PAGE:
The haves and the have-nots of the solar industry are starting to separate themselves, but those in the latter category are still holding on for dear life. LDK Solar (NYS: LDK) was the latest "have-not" to issue less-than-stellar guidance for the fourth quarter in advance of releasing earnings in April.
LDK said that it expects to report $440 million to $450 million in revenue, wafer shipments of 215 MW to 220 MW, and module shipments of 250 MW to 260 MW. The revenue number falls at the low end of its old guidance, but the module shipments guidance is near the top end of previous guidance. That likely means that margins will be negative, just as they were last quarter, and may not meet the 2% to 7% gross margin management expected. When an inventory write-down is included, something many companies have done in recent quarters, we do know that management is expecting negative gross margins.
The big question for LDK is: What will adjusted gross margins look like compared to other solar companies? Leading manufacturers like SunPower (NAS: SPWR) , Canadian Solar, and Suntech Power (NYS: STP) have posted margins in the high single digits for the fourth quarter. Lower-tier supplier Renesola (NYS: SOL) just reported negative gross margins, despite shipping more product than it anticipated. I expect LDK to be much closer to Renesola than the others.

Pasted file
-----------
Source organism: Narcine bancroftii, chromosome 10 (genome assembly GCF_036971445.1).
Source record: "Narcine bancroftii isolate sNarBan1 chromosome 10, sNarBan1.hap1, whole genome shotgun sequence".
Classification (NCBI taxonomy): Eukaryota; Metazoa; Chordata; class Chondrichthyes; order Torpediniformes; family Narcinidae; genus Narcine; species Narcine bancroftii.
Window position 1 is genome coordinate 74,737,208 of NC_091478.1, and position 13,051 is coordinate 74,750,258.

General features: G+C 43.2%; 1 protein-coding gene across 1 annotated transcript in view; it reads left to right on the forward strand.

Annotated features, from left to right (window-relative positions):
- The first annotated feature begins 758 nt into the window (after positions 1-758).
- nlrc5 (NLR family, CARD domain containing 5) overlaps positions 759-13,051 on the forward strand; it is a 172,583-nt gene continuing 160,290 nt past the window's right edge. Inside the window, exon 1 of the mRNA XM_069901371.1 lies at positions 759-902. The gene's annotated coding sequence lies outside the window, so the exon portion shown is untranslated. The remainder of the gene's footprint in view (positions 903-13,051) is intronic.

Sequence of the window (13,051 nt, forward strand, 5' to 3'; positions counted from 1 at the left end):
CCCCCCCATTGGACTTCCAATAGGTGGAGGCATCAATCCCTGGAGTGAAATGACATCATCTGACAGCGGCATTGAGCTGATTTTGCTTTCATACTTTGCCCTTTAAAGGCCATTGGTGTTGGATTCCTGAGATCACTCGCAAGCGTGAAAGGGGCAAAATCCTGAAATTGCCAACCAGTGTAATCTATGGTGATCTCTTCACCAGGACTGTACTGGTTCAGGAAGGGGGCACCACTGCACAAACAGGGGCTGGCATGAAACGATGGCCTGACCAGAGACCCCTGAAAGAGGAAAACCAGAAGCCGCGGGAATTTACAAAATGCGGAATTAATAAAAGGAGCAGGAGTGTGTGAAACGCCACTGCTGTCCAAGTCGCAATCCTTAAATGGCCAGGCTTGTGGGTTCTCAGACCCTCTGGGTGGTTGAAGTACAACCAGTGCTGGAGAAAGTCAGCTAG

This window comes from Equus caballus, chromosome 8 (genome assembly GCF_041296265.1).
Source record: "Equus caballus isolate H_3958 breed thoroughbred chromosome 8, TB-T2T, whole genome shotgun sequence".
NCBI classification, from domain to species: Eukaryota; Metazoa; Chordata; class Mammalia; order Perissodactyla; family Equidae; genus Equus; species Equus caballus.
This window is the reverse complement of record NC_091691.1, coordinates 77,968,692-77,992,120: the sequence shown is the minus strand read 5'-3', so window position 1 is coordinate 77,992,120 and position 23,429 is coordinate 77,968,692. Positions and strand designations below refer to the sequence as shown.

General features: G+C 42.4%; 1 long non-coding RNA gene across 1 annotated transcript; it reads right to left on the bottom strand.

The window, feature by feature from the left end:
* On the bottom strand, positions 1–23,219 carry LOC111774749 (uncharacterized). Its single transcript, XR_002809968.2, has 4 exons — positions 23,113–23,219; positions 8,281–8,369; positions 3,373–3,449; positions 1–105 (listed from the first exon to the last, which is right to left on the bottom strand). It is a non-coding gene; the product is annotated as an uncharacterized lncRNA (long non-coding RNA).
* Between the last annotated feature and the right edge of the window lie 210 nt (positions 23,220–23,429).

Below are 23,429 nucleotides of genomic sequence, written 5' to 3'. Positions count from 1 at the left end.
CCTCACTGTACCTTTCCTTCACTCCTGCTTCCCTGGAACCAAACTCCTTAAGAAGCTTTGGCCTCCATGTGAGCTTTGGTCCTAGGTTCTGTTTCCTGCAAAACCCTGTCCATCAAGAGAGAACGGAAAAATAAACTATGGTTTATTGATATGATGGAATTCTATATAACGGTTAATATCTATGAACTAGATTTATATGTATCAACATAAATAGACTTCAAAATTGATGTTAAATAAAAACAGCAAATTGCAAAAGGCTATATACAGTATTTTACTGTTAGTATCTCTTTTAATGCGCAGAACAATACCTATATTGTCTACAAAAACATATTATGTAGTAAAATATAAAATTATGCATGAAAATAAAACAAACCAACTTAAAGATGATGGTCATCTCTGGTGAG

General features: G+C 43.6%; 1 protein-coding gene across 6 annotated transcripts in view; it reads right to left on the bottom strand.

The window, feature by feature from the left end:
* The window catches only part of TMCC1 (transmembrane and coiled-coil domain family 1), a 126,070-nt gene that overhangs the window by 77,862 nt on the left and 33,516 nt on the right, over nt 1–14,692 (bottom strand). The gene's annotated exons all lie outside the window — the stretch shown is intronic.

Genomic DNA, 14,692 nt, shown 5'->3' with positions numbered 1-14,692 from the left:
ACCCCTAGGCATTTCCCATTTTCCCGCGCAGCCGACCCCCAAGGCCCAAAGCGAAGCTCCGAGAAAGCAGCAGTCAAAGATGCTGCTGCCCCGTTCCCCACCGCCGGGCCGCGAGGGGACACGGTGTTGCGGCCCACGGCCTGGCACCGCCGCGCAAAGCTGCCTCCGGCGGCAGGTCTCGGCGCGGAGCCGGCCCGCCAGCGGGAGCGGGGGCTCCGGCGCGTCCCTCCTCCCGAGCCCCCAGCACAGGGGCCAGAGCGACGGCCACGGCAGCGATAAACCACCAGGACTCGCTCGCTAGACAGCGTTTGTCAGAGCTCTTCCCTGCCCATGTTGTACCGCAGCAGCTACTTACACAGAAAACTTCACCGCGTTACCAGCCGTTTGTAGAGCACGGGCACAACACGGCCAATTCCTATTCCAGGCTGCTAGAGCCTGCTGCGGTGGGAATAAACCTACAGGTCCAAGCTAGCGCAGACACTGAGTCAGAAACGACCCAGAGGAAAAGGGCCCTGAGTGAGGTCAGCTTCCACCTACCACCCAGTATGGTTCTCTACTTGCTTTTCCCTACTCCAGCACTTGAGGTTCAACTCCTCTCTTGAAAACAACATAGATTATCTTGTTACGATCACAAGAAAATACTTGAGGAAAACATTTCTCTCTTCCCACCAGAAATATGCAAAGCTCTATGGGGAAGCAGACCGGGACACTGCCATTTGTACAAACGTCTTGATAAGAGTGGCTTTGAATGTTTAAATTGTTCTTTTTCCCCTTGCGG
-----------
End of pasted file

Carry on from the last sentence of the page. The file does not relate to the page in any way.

JA Solar (NAS: JASO) will come out with earnings tomorrow morning, giving us another peek into the solar-supplier market. JA Solar is one of the better suppliers in the market, but I'm still not expecting strong results.
Investors haven't met LDK's preliminary numbers with a lot of enthusiasm. As I'm writing this, the stock is down 4.5% for the day. In the bigger picture, if consolidation is indeed going to take place in the solar industry, one of these weaker players is going to have to crumble -- and LDK Solar, expecting revenue at the low end of guidance despite shipping more modules, isn't good news. Now the question may become: How long will Chinese banks allow the company to maintain its massive short-term debt load while losing money on everything it makes?
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At the time thisarticle was published Fool contributorTravis Hoiumowns shares of SunPower and manages an account that owns shares of SunPower. You can follow Travis on Twitter at@FlushDrawFool, check out hispersonal stock holdings, or follow his CAPS picks atTMFFlushDraw.Try any of our Foolish newsletter servicesfree for 30 days. We Fools may not all hold the same opinions, but we all believe thatconsidering a diverse range of insightsmakes us better investors. The Motley Fool has adisclosure policy.
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